By the way, if you like flying but don't like being deafened by a big fan up front the whole time, consider a glider flight instead:

There is a big difference between space risk and small aviation risk. You always get health issues when you go to space long-term (see the links I have in other replies) with current technology. That is not true for aviation, and you overstate the risks too. That's (rare) accidents vs. "simply doing it is bad for you". I repeat that I'm talking about long-term space flights, not something like a week-long space shuttle mission.
Where am I overstating the risks?

Flying as a hobby probably doesn't have much in the way of long-term health consequences, but doing it as a profession does. Radiation exposure at cruise altitude is significantly higher, but nobody seems to warn prospective pilots or flight attendants that they're risking their health for their job. At least with astronauts, you can be certain that they'll be taught just about everything there is to know about the health consequences of space travel before they're given the opportunity to go on a long-term space mission.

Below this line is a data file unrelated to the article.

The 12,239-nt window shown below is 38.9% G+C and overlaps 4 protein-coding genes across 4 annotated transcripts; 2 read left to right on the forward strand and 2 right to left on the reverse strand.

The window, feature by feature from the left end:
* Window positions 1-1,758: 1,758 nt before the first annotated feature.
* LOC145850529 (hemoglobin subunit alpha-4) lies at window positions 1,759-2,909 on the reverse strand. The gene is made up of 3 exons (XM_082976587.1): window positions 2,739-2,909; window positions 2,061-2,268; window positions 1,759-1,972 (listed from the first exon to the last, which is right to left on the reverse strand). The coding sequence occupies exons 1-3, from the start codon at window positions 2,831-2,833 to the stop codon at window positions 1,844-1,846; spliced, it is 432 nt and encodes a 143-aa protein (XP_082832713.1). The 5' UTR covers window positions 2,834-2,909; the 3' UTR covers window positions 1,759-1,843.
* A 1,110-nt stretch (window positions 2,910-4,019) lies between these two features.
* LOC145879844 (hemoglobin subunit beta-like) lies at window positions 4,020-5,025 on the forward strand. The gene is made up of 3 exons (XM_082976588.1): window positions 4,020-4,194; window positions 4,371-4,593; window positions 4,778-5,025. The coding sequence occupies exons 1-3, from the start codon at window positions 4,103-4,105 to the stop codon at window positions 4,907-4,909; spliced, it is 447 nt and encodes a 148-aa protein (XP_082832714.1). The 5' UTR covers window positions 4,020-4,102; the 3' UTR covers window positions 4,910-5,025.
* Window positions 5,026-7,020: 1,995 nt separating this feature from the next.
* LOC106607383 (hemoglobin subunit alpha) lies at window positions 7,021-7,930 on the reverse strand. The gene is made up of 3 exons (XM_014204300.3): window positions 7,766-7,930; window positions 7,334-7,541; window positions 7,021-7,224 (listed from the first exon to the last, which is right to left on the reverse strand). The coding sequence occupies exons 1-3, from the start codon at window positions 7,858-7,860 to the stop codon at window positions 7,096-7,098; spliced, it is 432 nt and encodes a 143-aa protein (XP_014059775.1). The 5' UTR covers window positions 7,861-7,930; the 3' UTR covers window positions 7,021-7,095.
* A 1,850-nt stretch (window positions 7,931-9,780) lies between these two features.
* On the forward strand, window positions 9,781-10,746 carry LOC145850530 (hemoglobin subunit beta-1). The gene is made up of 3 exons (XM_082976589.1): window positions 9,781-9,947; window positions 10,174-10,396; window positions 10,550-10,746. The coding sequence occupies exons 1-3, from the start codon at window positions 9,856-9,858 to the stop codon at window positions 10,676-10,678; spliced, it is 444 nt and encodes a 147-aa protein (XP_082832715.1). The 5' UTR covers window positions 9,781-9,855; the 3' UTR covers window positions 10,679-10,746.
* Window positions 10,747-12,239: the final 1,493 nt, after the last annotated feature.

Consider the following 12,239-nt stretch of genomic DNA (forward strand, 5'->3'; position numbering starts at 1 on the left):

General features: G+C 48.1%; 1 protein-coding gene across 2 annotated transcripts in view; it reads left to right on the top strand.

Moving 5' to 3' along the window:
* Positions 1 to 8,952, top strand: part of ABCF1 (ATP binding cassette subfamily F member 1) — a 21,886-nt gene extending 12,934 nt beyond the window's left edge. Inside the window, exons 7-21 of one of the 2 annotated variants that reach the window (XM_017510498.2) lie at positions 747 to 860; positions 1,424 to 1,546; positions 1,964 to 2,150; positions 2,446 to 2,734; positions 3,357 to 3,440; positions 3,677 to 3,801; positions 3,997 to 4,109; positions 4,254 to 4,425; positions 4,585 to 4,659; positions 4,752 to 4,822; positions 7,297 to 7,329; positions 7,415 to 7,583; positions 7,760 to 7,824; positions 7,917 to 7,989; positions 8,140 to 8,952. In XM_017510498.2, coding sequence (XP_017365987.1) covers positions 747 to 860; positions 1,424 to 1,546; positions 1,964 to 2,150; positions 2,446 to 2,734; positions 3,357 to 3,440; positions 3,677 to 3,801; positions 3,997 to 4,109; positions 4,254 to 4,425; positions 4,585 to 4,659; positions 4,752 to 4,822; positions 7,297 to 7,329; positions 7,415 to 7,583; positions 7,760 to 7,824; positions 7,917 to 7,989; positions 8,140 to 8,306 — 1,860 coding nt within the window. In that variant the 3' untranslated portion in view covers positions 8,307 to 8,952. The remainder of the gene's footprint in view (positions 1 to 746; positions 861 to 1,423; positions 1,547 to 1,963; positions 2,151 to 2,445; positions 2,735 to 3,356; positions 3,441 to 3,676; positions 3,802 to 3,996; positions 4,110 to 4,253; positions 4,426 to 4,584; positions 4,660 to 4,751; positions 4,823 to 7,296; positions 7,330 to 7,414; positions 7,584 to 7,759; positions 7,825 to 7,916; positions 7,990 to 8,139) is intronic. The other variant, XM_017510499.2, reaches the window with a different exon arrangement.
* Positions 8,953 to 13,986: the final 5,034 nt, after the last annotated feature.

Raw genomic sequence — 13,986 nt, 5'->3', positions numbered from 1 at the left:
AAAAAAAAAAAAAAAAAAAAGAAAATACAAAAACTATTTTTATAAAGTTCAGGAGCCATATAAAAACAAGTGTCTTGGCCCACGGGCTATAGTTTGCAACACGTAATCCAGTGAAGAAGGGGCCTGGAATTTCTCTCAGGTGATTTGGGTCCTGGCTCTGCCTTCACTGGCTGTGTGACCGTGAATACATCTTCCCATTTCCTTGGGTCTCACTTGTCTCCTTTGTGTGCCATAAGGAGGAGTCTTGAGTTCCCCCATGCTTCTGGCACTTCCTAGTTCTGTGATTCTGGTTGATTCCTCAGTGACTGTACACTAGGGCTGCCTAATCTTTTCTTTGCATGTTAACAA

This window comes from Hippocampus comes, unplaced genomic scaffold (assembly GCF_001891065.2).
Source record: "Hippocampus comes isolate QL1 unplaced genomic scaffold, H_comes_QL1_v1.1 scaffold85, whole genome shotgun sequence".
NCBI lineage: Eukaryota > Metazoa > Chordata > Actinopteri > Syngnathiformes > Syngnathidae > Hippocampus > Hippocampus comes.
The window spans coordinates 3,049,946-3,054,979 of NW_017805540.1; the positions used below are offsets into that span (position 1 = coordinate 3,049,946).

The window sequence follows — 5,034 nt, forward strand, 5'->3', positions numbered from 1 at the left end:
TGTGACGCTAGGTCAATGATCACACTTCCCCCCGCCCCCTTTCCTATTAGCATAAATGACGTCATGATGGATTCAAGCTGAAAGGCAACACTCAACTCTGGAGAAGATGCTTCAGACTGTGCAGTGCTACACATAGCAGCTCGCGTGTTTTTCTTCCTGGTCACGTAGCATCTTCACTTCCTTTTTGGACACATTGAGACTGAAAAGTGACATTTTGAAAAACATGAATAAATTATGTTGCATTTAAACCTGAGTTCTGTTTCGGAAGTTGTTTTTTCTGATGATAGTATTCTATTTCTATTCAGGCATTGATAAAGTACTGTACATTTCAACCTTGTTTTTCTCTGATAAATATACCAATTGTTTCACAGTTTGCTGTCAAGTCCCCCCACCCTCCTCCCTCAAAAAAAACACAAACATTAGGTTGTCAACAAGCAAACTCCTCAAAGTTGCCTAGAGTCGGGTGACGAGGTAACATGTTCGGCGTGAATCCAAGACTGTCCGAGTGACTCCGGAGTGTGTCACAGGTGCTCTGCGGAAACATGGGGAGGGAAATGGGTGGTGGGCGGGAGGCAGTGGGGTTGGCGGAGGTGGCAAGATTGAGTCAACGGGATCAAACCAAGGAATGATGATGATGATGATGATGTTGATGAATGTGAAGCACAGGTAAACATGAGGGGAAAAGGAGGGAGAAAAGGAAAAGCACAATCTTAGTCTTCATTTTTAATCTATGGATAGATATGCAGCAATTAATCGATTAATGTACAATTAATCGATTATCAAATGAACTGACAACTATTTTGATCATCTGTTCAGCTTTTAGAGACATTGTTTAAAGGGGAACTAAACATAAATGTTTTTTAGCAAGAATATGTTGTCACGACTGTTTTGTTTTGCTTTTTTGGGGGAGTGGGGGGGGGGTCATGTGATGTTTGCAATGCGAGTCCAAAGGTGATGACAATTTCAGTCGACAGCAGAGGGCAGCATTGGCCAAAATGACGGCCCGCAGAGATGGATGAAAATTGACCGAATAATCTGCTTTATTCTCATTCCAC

> Where am I overstating the risks?
2nd sentence

    >  long-term health consequences, but doing it as a profession does
Okay, you are just trolling, I didn't know that. My apologies. We were talking about a flight to Mars, it's obvious you are not serious. Sorry I missed your joke(s).
You go on and on about the risks of long-term space flight, but deny the risks of spending a lot of time at airliner cruising altitudes? How bizarre. Obviously, the ill effects aren't nearly as bad, since the radiation exposure is lower and there are no negative effects from zero g, but it's fairly well established that flight crews suffer greater incidences of certain diseases, like cataracts and some cancers.